The Initial Preparation
Our finishing projects begins with a set process for painting kitchen cabinets. We will take some before pictures to help with visuals later on in the process. We begin by drawing out a schematic of the kitchen on a piece of paper. The schematic keeps a record of where the doors and drawers are all located. This will provide a reference as we remove and number the cabinet doors and drawer fronts.
We like to lay down moving blankets or canvas drops on a sound surface. (Like a table or a counter top.) This is for us to remove hinges/knobs/handles. Once we remove said door or drawer front and we take a closer look at the condition of the door/drawer. Hinges are placed on the back of the cabinet from the location they came and will put hardware in a container. We like to number the drawers and door fronts in an inconspicuous area. (Like hinge locations or the back side of drawers.) We put a piece of tape over the number so it is easier to identify its location for installation.
A clean, dry, and dull surface is the linchpin of a successful cabinet painting project. You need the surfaces free of grease, dirt, and oils. If they aren’t clean, it won’t matter how good the primer is….it won’t adhere properly. So, at this time, we will take the doors and drawer fronts to our shop for a deep cleaning.
Cleaning The Cabinets
We begin the cleaning process with a degreaser (like Krud Kutter) and a set of hand tools and cleaning pads. Using very warm water, the properly diluted degreaser, and rags; we will scrub and wash the fronts and backs of doors well. On stubborn and overly greasy areas, (above stoves, beside stoves, and below sinks) we will use scouring pads, and some smaller tools to get into the profiles and cracks better. We like to wash the doors doors and drawers at least twice to help remove as much grease as possible. A follow up with another ‘wash’ as a final way to help remove oils, grease, and debris. This wash is a mix of denatured alcohol and water The cabinetry will let them soak overnight.
Deep cleaning all areas to be painted is best. It helps to eliminate surfaces contaminants that will interfere with proper primer adhesion later down the process. If you fail to clean, you will just spread the grease and oils around as you sand the surface. This eventually leads to product failure. At the job-site, we address the cabinet boxes and panels in the same manner as the doors and drawer fronts after we lay down drop cloths on the counter tops and flooring in order to protect the adjacent surfaces from the dirty water or cleaner. We wash/wipe down and clean the surrounding areas once we are finished with our area preparation.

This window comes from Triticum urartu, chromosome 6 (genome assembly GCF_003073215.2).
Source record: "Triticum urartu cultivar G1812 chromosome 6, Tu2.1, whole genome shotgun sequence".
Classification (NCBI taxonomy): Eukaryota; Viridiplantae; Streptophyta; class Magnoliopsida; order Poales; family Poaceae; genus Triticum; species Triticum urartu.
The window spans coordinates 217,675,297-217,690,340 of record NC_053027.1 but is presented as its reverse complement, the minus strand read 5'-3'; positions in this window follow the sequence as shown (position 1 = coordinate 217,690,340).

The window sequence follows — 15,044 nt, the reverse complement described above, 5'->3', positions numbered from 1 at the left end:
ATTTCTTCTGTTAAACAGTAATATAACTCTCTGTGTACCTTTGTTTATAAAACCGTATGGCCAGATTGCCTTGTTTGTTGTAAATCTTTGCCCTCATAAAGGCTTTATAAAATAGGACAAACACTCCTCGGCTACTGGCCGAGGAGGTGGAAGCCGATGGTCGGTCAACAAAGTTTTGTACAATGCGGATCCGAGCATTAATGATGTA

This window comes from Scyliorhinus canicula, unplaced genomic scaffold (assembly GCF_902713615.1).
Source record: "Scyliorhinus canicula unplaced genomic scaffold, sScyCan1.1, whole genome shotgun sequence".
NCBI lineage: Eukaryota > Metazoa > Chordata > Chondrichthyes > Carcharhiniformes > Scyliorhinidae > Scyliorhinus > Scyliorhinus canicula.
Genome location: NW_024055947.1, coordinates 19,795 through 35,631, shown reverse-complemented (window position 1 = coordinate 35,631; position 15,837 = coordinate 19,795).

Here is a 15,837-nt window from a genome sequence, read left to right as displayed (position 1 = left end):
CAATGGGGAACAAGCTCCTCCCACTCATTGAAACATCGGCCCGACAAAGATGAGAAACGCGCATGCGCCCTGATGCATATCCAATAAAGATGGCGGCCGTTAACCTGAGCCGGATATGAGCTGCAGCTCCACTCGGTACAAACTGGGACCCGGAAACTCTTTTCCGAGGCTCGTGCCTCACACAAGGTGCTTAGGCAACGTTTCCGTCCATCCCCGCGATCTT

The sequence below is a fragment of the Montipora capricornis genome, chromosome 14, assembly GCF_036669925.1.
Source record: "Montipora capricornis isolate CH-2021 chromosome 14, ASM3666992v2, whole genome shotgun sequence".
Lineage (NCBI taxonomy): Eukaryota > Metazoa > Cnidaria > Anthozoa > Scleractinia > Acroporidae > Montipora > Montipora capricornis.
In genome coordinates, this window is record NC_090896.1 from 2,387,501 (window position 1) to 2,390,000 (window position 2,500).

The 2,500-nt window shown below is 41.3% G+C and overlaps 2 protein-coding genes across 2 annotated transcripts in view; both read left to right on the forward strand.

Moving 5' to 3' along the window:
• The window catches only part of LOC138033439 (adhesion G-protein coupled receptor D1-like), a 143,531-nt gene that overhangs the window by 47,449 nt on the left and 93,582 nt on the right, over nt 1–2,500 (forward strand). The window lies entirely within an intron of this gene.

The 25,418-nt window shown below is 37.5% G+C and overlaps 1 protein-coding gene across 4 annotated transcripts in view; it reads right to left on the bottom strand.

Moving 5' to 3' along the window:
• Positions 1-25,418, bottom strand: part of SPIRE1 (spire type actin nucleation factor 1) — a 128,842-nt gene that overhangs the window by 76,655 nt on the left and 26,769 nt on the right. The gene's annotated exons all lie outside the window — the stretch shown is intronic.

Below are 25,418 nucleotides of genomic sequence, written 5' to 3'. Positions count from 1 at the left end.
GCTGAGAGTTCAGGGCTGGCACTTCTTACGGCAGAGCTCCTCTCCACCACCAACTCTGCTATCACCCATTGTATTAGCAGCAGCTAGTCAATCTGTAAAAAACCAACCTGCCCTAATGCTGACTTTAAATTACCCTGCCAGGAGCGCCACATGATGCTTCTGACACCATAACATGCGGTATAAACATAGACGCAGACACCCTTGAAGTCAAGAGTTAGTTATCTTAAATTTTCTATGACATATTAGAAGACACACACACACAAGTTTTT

Painting Kitchen Cabinets
Honestly, we prefer to provide a sprayed finish on everything but sometimes budgets don’t necessarily allow for the extra time and materials it requires for masking off an entire area of the home. If we are spraying the kitchen cabinet boxes and panels, this is the point in which we start to create a spray room. (If we are brushing and rolling, some of this is not necessary). Depending on the type of flooring present we will use the proper tape and tape out the perimeter and then lay down a breathable floor covering. We proceed with putting up our plastic sheeting over doorways with adjustable poles to secure it in place and by adding a couple zippers to allow access into the work area with equipment. We then prefer to set up our HEPA air mover/air scrubber in the plastic sheeting and and vent it to the outside of the house, through a window) to help reduce dust and some odors.
Using an air scrubber is the appropriate thing to do so that the family isn’t bothered by odors or dust while we work on painting kitchen cabinets. We also prefer to mask off cabinet door openings, walls, counter tops, appliances, and adjacent items that should not be painted.